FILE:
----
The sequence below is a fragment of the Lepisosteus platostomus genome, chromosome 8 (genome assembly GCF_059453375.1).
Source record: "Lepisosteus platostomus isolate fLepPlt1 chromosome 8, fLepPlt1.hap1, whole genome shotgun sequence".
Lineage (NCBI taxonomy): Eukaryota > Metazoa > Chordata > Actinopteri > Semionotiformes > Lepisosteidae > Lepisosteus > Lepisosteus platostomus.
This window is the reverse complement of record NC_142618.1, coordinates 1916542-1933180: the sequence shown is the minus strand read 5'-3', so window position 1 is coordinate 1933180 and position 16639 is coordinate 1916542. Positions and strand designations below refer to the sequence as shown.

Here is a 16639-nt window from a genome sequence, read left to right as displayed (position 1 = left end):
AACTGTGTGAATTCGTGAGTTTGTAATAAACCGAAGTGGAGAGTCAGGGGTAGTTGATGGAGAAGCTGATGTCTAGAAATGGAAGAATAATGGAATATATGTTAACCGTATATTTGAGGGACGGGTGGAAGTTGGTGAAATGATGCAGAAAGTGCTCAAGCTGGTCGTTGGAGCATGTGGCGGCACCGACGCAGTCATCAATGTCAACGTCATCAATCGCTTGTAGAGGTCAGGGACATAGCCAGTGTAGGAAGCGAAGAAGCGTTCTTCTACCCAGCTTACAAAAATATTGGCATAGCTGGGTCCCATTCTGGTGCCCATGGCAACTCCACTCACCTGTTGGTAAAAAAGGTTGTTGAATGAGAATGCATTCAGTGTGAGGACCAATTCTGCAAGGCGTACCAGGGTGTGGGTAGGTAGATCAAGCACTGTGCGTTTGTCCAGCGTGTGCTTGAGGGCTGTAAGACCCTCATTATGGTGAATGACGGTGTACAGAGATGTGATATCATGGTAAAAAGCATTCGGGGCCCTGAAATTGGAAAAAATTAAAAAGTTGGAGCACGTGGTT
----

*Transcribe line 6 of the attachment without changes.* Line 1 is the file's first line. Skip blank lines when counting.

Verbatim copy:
AACTGTGTGAATTCGTGAGTTTGTAATAAACCGAAGTGGAGAGTCAGGGGTAGTTGATGGAGAAGCTGATGTCTAGAAATGGAAGAATAATGGAATATATGTTAACCGTATATTTGAGGGACGGGTGGAAGTTGGTGAAATGATGCAGAAAGTGCTCAAGCTGGTCGTTGGAGCATGTGGCGGCACCGACGCAGTCATCAATGTCAACGTCATCAATCGCTTGTAGAGGTCAGGGACATAGCCAGTGTAGGAAGCGAAGAAGCGTTCTTCTACCCAGCTTACAAAAATATTGGCATAGCTGGGTCCCATTCTGGTGCCCATGGCAACTCCACTCACCTGTTGGTAAAAAAGGTTGTTGAATGAGAATGCATTCAGTGTGAGGACCAATTCTGCAAGGCGTACCAGGGTGTGGGTAGGTAGATCAAGCACTGTGCGTTTGTCCAGCGTGTGCTTGAGGGCTGTAAGACCCTCATTATGGTGAATGACGGTGTACAGAGATGTGATATCATGGTAAAAAGCATTCGGGGCCCTGAAATTGGAAAAAATTAAAAAGTTGGAGCACGTGGTT